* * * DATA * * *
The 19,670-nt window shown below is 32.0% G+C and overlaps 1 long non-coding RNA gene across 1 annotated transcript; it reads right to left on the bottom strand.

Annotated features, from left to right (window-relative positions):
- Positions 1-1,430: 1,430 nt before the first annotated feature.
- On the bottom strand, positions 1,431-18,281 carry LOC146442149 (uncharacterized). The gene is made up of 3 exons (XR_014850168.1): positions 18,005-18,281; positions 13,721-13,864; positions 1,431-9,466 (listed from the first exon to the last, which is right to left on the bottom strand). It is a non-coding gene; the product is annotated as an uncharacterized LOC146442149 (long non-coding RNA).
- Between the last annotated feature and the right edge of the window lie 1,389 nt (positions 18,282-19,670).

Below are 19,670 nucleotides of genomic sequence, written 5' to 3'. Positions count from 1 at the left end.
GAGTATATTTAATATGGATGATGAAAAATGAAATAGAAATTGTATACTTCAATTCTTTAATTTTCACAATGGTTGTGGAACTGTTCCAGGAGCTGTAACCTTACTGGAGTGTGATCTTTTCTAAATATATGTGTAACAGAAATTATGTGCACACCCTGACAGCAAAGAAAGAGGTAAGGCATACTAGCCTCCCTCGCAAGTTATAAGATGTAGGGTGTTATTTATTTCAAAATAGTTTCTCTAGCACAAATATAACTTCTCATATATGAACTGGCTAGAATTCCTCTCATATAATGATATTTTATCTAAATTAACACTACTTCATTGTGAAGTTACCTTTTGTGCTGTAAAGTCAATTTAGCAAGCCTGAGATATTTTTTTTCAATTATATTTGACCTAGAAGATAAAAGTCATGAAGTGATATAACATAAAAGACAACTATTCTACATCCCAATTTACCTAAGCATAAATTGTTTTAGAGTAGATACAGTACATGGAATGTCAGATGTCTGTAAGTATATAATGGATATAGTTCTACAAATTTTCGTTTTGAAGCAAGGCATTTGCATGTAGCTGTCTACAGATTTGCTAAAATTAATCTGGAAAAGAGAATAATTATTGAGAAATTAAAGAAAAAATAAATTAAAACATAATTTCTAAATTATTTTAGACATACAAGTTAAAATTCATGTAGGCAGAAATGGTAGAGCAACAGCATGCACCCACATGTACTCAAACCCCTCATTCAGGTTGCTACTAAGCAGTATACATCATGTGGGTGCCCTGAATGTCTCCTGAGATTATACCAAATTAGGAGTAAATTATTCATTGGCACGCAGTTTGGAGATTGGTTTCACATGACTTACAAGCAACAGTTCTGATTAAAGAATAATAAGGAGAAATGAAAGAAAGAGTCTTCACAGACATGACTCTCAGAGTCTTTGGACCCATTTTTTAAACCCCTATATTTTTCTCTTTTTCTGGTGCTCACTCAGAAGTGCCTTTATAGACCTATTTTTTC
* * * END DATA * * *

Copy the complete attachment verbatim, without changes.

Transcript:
The 19,670-nt window shown below is 32.0% G+C and overlaps 1 long non-coding RNA gene across 1 annotated transcript; it reads right to left on the bottom strand.

Annotated features, from left to right (window-relative positions):
- Positions 1-1,430: 1,430 nt before the first annotated feature.
- On the bottom strand, positions 1,431-18,281 carry LOC146442149 (uncharacterized). The gene is made up of 3 exons (XR_014850168.1): positions 18,005-18,281; positions 13,721-13,864; positions 1,431-9,466 (listed from the first exon to the last, which is right to left on the bottom strand). It is a non-coding gene; the product is annotated as an uncharacterized LOC146442149 (long non-coding RNA).
- Between the last annotated feature and the right edge of the window lie 1,389 nt (positions 18,282-19,670).

Below are 19,670 nucleotides of genomic sequence, written 5' to 3'. Positions count from 1 at the left end.
GAGTATATTTAATATGGATGATGAAAAATGAAATAGAAATTGTATACTTCAATTCTTTAATTTTCACAATGGTTGTGGAACTGTTCCAGGAGCTGTAACCTTACTGGAGTGTGATCTTTTCTAAATATATGTGTAACAGAAATTATGTGCACACCCTGACAGCAAAGAAAGAGGTAAGGCATACTAGCCTCCCTCGCAAGTTATAAGATGTAGGGTGTTATTTATTTCAAAATAGTTTCTCTAGCACAAATATAACTTCTCATATATGAACTGGCTAGAATTCCTCTCATATAATGATATTTTATCTAAATTAACACTACTTCATTGTGAAGTTACCTTTTGTGCTGTAAAGTCAATTTAGCAAGCCTGAGATATTTTTTTTCAATTATATTTGACCTAGAAGATAAAAGTCATGAAGTGATATAACATAAAAGACAACTATTCTACATCCCAATTTACCTAAGCATAAATTGTTTTAGAGTAGATACAGTACATGGAATGTCAGATGTCTGTAAGTATATAATGGATATAGTTCTACAAATTTTCGTTTTGAAGCAAGGCATTTGCATGTAGCTGTCTACAGATTTGCTAAAATTAATCTGGAAAAGAGAATAATTATTGAGAAATTAAAGAAAAAATAAATTAAAACATAATTTCTAAATTATTTTAGACATACAAGTTAAAATTCATGTAGGCAGAAATGGTAGAGCAACAGCATGCACCCACATGTACTCAAACCCCTCATTCAGGTTGCTACTAAGCAGTATACATCATGTGGGTGCCCTGAATGTCTCCTGAGATTATACCAAATTAGGAGTAAATTATTCATTGGCACGCAGTTTGGAGATTGGTTTCACATGACTTACAAGCAACAGTTCTGATTAAAGAATAATAAGGAGAAATGAAAGAAAGAGTCTTCACAGACATGACTCTCAGAGTCTTTGGACCCATTTTTTAAACCCCTATATTTTTCTCTTTTTCTGGTGCTCACTCAGAAGTGCCTTTATAGACCTATTTTTTC